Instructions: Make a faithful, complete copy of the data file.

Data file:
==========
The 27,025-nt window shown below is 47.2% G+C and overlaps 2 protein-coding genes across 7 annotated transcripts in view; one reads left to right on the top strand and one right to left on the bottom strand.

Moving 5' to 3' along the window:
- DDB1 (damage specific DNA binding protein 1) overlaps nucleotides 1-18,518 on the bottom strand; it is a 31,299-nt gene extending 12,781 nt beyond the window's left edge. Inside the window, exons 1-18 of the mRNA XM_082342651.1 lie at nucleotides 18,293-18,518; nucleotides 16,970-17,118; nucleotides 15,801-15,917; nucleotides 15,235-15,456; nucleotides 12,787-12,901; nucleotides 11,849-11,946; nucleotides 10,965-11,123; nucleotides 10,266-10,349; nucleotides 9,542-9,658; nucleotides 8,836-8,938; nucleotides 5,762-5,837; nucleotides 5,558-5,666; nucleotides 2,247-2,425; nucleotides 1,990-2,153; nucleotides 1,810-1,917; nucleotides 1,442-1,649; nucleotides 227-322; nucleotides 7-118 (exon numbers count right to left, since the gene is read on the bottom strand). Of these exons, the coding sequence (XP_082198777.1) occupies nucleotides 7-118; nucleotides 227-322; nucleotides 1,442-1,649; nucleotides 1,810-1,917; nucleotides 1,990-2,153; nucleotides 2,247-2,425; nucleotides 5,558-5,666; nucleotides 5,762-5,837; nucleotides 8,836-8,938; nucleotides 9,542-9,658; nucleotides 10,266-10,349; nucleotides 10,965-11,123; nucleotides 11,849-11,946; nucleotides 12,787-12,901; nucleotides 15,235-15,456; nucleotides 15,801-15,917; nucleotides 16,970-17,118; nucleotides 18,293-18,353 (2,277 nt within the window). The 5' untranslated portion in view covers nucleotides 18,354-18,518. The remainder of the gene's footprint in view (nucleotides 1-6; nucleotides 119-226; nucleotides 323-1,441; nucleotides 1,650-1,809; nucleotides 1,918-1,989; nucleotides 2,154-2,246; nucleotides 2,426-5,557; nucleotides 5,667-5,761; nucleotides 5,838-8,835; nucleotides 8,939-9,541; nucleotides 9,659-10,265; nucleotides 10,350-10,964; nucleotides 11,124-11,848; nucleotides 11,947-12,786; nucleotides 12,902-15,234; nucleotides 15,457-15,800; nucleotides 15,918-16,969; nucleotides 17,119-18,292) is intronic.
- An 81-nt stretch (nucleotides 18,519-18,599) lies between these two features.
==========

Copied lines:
The 27,025-nt window shown below is 47.2% G+C and overlaps 2 protein-coding genes across 7 annotated transcripts in view; one reads left to right on the top strand and one right to left on the bottom strand.

Moving 5' to 3' along the window:
- DDB1 (damage specific DNA binding protein 1) overlaps nucleotides 1-18,518 on the bottom strand; it is a 31,299-nt gene extending 12,781 nt beyond the window's left edge. Inside the window, exons 1-18 of the mRNA XM_082342651.1 lie at nucleotides 18,293-18,518; nucleotides 16,970-17,118; nucleotides 15,801-15,917; nucleotides 15,235-15,456; nucleotides 12,787-12,901; nucleotides 11,849-11,946; nucleotides 10,965-11,123; nucleotides 10,266-10,349; nucleotides 9,542-9,658; nucleotides 8,836-8,938; nucleotides 5,762-5,837; nucleotides 5,558-5,666; nucleotides 2,247-2,425; nucleotides 1,990-2,153; nucleotides 1,810-1,917; nucleotides 1,442-1,649; nucleotides 227-322; nucleotides 7-118 (exon numbers count right to left, since the gene is read on the bottom strand). Of these exons, the coding sequence (XP_082198777.1) occupies nucleotides 7-118; nucleotides 227-322; nucleotides 1,442-1,649; nucleotides 1,810-1,917; nucleotides 1,990-2,153; nucleotides 2,247-2,425; nucleotides 5,558-5,666; nucleotides 5,762-5,837; nucleotides 8,836-8,938; nucleotides 9,542-9,658; nucleotides 10,266-10,349; nucleotides 10,965-11,123; nucleotides 11,849-11,946; nucleotides 12,787-12,901; nucleotides 15,235-15,456; nucleotides 15,801-15,917; nucleotides 16,970-17,118; nucleotides 18,293-18,353 (2,277 nt within the window). The 5' untranslated portion in view covers nucleotides 18,354-18,518. The remainder of the gene's footprint in view (nucleotides 1-6; nucleotides 119-226; nucleotides 323-1,441; nucleotides 1,650-1,809; nucleotides 1,918-1,989; nucleotides 2,154-2,246; nucleotides 2,426-5,557; nucleotides 5,667-5,761; nucleotides 5,838-8,835; nucleotides 8,939-9,541; nucleotides 9,659-10,265; nucleotides 10,350-10,964; nucleotides 11,124-11,848; nucleotides 11,947-12,786; nucleotides 12,902-15,234; nucleotides 15,457-15,800; nucleotides 15,918-16,969; nucleotides 17,119-18,292) is intronic.
- An 81-nt stretch (nucleotides 18,519-18,599) lies between these two features.